Regarding the OP, the CXP is the next boot up from the Excursion that I would ever want to try both personally and based on your description. I think Quad is right, try a different liner.
                "Nobody ever got my name right." - Me

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                • #9
                  ^ You're probably right. The CXPs flex beautifully. And with the G-fits aren't much heavier than the Excursions. Maybe some intuition pro-tours are the ticket. I think the bigger issue driving my desire to tinker is actually I am just too much of a lightweight for my skis, and want a boot fix that lets me have it both ways.

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                  • #10
                    I've done some work on a pair of F3s in order to make a lighter-weight and rugged touring boot for the occasional miserable Alaska excursion. The goal was a boot that wouldn't get frozen to the binding when encountering overflow and that wouldn't be as prone to breakage as a SNS or NNN-BC binding on a long rough trip. Removed the cuff and the metal cuff locking mechanism, cut a few misc. plastic pieces off, had the guy at Boot Country attach the heel retention strap to the points where the cuff had previously attached, and used an old soldering iron to cut down the tongue. I was going to get a nice Koflach boot Intuition liner for them, but didn't want to spend the money so I just cut a spare thermo liner down using a razor blade. Got a pair of Madshus Glittertinds with just a tech toe mounted on them and they work great. Pretty bombproof.

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                    Went out for a tour today using the Crispi Svartisens I recently acquired (great boot if you're looking for some solid NNN-BC footwear), and I loaned the F3 mods to a buddy who didn't have any XC gear. He popped them on a pair of scaled Voiles and we did about 17 miles--he seemed to think they worked pretty good:
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                    • #11
                      ^ Nice! The nordic-tech strategy that does so well in the Alaska Wilderness classic. How well can you handle the downs with that set-up?

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                      • #12
                        Well done Tomahawk. I'm curious about the down too. It also confirms my own view that there's a market, perhaps ridiculously small, for plastic mountaineering boots with tech fittings.

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                        • #13
                          You can power parallel turns well enough in them, but I've found it difficult to get good control in a telemark turn because the cuff isn't quite high enough in the front to pressure the boot properly.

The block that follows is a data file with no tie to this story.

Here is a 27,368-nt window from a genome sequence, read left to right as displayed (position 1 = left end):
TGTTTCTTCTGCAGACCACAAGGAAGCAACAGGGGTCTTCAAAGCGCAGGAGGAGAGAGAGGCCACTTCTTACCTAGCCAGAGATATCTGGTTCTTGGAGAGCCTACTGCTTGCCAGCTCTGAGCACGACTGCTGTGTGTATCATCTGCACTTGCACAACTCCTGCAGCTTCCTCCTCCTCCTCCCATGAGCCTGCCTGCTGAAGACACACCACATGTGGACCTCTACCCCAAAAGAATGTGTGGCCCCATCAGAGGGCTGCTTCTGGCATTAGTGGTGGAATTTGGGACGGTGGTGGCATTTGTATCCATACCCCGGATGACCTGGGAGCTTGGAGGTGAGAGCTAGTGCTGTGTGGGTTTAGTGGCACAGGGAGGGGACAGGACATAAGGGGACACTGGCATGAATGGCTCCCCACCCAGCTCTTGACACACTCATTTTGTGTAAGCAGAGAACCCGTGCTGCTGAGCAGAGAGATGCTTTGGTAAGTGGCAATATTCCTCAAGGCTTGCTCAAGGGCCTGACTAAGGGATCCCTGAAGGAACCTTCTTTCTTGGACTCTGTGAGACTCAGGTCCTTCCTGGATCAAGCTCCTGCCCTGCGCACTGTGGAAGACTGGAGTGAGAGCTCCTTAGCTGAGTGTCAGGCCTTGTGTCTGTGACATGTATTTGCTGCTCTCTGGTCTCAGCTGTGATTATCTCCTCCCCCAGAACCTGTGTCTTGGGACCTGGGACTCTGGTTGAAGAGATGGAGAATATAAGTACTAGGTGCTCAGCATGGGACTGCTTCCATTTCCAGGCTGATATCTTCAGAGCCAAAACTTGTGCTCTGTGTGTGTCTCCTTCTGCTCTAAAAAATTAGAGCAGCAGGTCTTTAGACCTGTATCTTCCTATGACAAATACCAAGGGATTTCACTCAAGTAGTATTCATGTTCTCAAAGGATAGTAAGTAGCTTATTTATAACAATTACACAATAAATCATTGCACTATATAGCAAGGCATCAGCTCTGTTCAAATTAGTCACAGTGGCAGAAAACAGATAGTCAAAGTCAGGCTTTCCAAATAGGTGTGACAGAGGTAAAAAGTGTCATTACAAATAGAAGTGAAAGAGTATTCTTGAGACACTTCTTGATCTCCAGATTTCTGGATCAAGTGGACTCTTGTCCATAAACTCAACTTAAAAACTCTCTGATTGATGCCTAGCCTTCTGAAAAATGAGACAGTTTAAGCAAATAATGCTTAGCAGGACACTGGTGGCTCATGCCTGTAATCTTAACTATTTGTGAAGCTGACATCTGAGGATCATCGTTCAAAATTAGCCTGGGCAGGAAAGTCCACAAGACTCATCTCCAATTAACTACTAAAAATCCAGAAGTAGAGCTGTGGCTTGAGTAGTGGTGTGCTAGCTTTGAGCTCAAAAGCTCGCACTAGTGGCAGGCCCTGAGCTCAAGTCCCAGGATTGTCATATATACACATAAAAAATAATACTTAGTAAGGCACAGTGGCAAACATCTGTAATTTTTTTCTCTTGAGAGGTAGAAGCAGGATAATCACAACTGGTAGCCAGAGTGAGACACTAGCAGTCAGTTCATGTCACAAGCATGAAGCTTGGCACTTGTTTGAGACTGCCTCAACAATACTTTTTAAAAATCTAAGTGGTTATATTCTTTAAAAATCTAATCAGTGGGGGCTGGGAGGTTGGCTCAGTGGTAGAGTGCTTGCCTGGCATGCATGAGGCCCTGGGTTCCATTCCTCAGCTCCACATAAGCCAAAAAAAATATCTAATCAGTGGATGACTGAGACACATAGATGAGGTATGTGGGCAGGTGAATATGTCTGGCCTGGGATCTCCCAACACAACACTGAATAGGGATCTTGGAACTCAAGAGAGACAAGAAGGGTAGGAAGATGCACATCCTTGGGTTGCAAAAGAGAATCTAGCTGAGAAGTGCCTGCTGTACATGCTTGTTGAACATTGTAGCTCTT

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                          • #14
                            Very cool Tomahawk. Don't you need a gaiter? Looks like that low point of the shell at bottom of ankle bone is intrusion point for mentioned overflow, or even snow. Foam liner good enough? Also, hows the striding? Got some f1s of my own to test but no snow!

                            Boot mods is the next frontier I've been resisting temptation of, but to show it's occured to me... I go the other way in preferring a taller cuff...tho flexible. Hate the bite point of my excursions. Looking at skin on skeleton kayaks, got notion to try making a sewn-on fabric composite cuff. 400d cordura coated with polyurethane. Sew on with many holes and strong thread...just like boots & shoes. Heavier/stronger, could go fiberglass (carbon fiber, kevlar) and 2 part polyurethane.

                            Wish I knew a hardware store substitute to the ankle rivet. Lacking ready access to straps, laces & loops come to mind.

                            I riveted some rear spoilers (3 rivets) to 1st year three buckle t2s and they show no stress at the holes whatsoever.

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                            nee, Whiteout

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                            • #15
                              Tomahawk - cool mods. I've been trimming my Excursions trying to get the weight down and gain flexibility. I've trimmed the top of the cuff down a ways, removed the power strap, worked on shaving cuff and lower to get more range of motion in the cuff (but not much more), and trimmed various bits of excess plastic. Also currently skiing them without tongues, which saves 5 ounces. Have thought about cutting down the liners, but the liners are so light that it doesn't seem worth it. Looking to find some used F1 race boots but nobody has my size (29 or 29.5) for sale. Or maybe some used Aliens..... Kinda wish I could find another pair of excursions cheap so I could get more radical on the mods without burning my bridges.